In my last post, I showed several wrong ways to machine steep and non-steep geometry. In this post, I will show a method that is better.
NX CAM can scrutinize a model and determine the angle of steepness relative to the tool axis. It does it by creating a tessellated approximation of the actual surfaces, and then comparing those surfaces to a fixed vector…oh, who am I kidding? I don’t know how it does it, and that’s OK. All I know is it works.
The NC programmer can limit a specific machining strategy based on the angle of the surface to the tool axis. The default angle is 65°, but I will use 45° for my demo.
I will use Z-Level machining for the steep areas. Z-Level steps down a given amount in the Z-axis on each successive pass as it profiles the geometry. Another name for this is “waterline machining”.
For the non-steep areas I will use Area Milling with the cut pattern set to Follow Periphery (the NX CAM name for offset pattern).
This ability to limit machining strategies by steepness allows for more efficient machining everywhere.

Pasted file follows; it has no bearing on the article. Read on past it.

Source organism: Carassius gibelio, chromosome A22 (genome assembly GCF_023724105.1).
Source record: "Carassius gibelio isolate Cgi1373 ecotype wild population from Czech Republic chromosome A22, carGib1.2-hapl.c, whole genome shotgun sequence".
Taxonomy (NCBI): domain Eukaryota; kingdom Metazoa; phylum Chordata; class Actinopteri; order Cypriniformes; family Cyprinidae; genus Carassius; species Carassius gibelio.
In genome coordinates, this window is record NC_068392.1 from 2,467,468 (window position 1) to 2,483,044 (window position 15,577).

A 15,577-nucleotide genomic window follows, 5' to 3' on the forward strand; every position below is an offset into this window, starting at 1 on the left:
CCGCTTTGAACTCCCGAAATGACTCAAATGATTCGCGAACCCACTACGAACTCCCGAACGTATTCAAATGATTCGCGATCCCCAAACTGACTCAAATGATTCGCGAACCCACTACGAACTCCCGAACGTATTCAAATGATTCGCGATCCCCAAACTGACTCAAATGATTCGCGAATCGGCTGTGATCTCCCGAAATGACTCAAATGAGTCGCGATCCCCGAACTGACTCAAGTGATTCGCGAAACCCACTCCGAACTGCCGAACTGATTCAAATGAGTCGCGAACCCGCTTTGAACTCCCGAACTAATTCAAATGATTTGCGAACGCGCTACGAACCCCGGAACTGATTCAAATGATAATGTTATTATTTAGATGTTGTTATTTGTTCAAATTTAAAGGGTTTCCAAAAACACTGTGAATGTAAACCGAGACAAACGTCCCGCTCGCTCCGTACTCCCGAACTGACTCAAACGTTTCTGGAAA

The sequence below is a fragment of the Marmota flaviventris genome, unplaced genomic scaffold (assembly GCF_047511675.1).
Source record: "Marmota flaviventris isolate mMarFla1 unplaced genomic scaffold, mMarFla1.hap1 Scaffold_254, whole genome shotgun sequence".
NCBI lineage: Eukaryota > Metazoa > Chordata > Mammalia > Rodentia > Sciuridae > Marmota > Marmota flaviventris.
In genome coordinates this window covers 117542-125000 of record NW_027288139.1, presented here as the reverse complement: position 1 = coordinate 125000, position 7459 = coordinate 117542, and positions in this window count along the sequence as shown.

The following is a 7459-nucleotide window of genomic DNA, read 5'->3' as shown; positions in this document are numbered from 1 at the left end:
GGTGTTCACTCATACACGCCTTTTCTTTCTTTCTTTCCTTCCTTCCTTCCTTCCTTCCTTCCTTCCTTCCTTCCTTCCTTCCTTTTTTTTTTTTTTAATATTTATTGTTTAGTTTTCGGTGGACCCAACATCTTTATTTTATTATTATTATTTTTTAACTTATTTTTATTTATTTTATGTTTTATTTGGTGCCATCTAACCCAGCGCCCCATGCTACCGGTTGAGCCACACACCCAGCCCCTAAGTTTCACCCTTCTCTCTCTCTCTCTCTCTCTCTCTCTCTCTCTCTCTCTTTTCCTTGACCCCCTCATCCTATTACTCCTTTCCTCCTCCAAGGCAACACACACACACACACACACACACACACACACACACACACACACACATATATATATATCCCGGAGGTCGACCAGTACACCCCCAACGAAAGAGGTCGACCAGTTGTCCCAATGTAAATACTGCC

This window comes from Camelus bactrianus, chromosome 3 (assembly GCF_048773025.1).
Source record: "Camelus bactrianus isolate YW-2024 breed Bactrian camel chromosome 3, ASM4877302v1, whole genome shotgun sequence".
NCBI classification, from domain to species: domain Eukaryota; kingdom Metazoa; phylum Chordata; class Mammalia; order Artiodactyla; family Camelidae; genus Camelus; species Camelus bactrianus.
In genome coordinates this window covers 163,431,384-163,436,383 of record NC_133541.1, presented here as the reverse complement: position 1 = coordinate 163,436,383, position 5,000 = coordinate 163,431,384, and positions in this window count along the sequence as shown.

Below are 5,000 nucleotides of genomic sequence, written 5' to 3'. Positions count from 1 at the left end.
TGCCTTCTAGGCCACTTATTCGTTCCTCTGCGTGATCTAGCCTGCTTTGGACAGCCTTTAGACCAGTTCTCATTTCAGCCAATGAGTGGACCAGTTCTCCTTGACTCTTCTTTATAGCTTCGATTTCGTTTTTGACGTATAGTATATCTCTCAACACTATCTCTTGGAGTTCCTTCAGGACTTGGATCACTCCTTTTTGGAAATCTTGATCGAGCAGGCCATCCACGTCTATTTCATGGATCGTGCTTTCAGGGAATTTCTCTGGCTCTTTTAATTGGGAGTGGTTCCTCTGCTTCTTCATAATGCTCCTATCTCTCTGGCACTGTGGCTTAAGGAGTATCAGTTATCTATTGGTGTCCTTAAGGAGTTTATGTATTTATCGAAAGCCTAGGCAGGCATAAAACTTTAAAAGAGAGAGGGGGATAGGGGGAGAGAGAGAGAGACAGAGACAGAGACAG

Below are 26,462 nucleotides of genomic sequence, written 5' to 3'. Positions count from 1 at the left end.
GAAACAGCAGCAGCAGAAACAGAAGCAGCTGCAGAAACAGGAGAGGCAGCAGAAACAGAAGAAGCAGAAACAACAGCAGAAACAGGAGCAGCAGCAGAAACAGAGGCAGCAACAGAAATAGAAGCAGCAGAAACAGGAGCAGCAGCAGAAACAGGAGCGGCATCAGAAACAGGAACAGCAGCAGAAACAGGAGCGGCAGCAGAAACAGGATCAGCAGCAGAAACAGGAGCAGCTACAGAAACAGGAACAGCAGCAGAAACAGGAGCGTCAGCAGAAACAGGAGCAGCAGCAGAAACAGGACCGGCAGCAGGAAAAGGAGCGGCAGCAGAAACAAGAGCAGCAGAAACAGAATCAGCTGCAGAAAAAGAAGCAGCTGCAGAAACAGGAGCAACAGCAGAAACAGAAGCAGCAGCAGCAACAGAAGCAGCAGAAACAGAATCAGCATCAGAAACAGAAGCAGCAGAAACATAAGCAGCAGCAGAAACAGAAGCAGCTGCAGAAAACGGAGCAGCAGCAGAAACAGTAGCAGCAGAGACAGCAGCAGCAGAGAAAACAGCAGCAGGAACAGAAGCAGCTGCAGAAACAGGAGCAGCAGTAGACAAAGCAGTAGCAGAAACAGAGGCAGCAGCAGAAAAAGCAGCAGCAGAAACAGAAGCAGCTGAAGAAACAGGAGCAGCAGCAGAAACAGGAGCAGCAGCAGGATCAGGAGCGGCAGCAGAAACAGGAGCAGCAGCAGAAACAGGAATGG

If you read my post on re-roughing, you will recognize the model in the following video. I decided to finish machine the troublesome ribs at the bottom of the mold cavity.
So, about that Grand Canyon hike – the next day I got up early, packed my tent and hiked out of that hole. I did it two hours quicker than the hike in. I also lost about 10 lbs (5 kg) over that two-day excursion, and I walked like Festus from Gunsmoke for a week. Still, I highly recommend hiking it if you ever get the chance.
Thanks for reading.
Jim has a Master’s degree in Business Administration from the University of Central Missouri. He has over 30 years of experience in the manufacturing industry, and over 25 years of experience in the CAD/CAM field. He serves as Field Support for Siemens PLM CAM products. Prior to his current role, he held stints as CNC Programmer, CAD/CAM Department Manager, CAD/CAM instructor, and Project Coordinator for Siemens PLM CAM software development. He also made the Kessel Run in slightly over 18 parsecs.